Excerpt from Guns, Germs & Steel by Jared Diamond, plus links to reviews, author biography & more

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Guns, Germs & Steel

by Jared Diamond

Guns, Germs & Steel
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  • First Published:
    Mar 1997, 480 pages
    Paperback:
    Apr 1999, 480 pages

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By about half a million years ago, human fossils had diverged from older Homo erectus skeletons in their enlarged, rounder, and less angular skulls. African and European skulls of half a million years ago were sufficiently similar to skulls of us moderns that they are classified in our species, Homo sapiens, instead of in Homo erectus. This distinction is necessarily arbitrary, since Homo erectus evolved into Homo sapiens. However, these early Homo sapiens still differed from us in skeletal details, had brains significantly smaller than ours, and were grossly different from us in their artifacts and behavior. Modern stone-tool-making peoples, such as Yali's great-grandparents, would have scorned the stone tools of half a million years ago as very crude. The only other significant addition to our ancestors' cultural repertoire that can be documented with confidence around that time was the use of fire.

No art, bone tool, or anything else has come down to us from early Homo sapiens except for their skeletal remains, plus those crude stone tools. There were still no humans in Australia, for the obvious reason that it would have taken boats to get there from Southeast Asia. There were also no humans anywhere in the Americas, because that would have required the occupation of the nearest part of the Eurasian continent (Siberia), and possibly boat-building skills as well. (The present, shallow Bering Strait, separating Siberia from Alaska, alternated between a strait and a broad intercontinental bridge of dry land, as sea level repeatedly rose and fell during the Ice Ages.) However, boat building and survival in cold Siberia were both still far beyond the capabilities of early Homo sapiens.

After half a million years ago, the human populations of Africa and western Eurasia proceeded to diverge from each other and from East Asian populations in skeletal details. The population of Europe and western Asia between 130,000 and 40,000 years ago is represented by especially many skeletons, known as Neanderthals and sometimes classified as a separate species, Homo neanderthalensis. Despite being depicted in innumerable cartoons as apelike brutes living in caves, Neanderthals had brains slightly larger than our own. They were also the first humans to leave behind strong evidence of burying their dead and caring for their sick. Yet their stone tools were still crude by comparison with modern New Guineans' polished stone axes and were usually not yet made in standardized diverse shapes, each with a clearly recognizable function.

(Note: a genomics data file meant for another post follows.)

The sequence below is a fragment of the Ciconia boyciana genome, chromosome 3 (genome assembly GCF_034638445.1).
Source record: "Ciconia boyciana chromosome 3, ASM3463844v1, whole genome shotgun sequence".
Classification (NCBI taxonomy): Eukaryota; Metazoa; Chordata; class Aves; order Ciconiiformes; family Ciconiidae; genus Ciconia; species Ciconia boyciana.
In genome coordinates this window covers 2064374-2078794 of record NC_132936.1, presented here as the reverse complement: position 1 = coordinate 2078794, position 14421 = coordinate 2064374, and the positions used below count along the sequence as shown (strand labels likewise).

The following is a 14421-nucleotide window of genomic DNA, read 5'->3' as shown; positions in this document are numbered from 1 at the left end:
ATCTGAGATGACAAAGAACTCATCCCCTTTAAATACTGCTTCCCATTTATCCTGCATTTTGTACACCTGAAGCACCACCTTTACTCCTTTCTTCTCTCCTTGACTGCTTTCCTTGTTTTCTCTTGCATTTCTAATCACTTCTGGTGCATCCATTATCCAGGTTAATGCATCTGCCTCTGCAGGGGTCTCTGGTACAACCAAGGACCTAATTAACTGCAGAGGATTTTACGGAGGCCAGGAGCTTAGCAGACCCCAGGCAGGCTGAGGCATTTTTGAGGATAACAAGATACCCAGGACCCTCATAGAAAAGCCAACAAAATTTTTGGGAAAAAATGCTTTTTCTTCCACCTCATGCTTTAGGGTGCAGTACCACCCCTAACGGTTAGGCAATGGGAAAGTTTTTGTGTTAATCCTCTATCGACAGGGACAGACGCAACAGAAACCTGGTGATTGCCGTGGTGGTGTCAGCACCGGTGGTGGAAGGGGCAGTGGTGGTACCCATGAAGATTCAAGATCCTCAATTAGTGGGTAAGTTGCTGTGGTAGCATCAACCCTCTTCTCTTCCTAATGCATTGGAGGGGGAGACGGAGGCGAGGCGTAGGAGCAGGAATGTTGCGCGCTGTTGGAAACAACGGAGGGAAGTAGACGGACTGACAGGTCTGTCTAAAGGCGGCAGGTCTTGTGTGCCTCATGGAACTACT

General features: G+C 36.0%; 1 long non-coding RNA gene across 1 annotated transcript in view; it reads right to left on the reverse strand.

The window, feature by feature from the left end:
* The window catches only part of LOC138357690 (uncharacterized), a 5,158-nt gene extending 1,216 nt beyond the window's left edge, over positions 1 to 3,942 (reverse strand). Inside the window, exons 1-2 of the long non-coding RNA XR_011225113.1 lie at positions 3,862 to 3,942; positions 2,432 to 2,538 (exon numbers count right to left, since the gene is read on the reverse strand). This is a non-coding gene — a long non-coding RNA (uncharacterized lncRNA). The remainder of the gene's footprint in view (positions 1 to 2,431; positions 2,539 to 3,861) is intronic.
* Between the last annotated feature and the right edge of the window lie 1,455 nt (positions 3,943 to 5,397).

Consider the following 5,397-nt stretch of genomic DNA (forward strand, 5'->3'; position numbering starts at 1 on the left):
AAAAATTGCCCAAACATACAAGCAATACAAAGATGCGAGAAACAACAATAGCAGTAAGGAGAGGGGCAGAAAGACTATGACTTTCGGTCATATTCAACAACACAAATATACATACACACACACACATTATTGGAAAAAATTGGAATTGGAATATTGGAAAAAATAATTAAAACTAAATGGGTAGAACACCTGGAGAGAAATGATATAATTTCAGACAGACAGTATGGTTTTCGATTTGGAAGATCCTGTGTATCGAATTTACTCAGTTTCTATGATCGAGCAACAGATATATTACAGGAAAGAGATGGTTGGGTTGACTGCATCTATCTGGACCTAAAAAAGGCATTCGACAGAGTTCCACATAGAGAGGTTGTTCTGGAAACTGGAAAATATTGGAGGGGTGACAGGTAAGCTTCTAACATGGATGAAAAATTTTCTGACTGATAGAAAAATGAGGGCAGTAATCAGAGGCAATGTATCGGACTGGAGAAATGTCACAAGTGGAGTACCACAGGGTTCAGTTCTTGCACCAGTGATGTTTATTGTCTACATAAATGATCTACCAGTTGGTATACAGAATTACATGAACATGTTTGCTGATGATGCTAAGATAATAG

The few preserved African skeletal fragments contemporary with the Neanderthals are more similar to our modern skeletons than to Neanderthal skeletons. Even fewer preserved East Asian skeletal fragments are known, but they appear different again from both Africans and Neanderthals. As for the lifestyle at that time, the best-preserved evidence comes from stone artifacts and prey bones accumulated at southern African sites. Although those Africans of 100,000 years ago had more modern skeletons than did their Neanderthal contemporaries, they made essentially the same crude stone tools as Neanderthals, still lacking standardized shapes. They had no preserved art. To judge from the bone evidence of the animal species on which they preyed, their hunting skills were unimpressive and mainly directed at easy-to-kill, not-at-all-dangerous animals. They were not yet in the business of slaughtering buffalo, pigs, and other dangerous prey. They couldn't even catch fish: their sites immediately on the seacoast lack fish bones and fishhooks. They and their Neanderthal contemporaries still rank as less than fully human.

Human history at last took off around 50,000 years ago, at the time of what I have termed our Great Leap Forward. The earliest definite signs of that leap come from East African sites with standardized stone tools and the first preserved jewelry (ostrich-shell beads). Similar developments soon appear in the Near East and in southeastern Europe, then (some 40,000 years ago) in southwestern Europe, where abundant artifacts are associated with fully modern skeletons of people termed Cro-Magnons. Thereafter, the garbage preserved at archaeological sites rapidly becomes more and more interesting and leaves no doubt that we are dealing with biologically and behaviorally modern humans.

From Guns, Germs, and Steel: The Fates of Human Societies, by Jared Diamond. © 1997 Jared Diamond.

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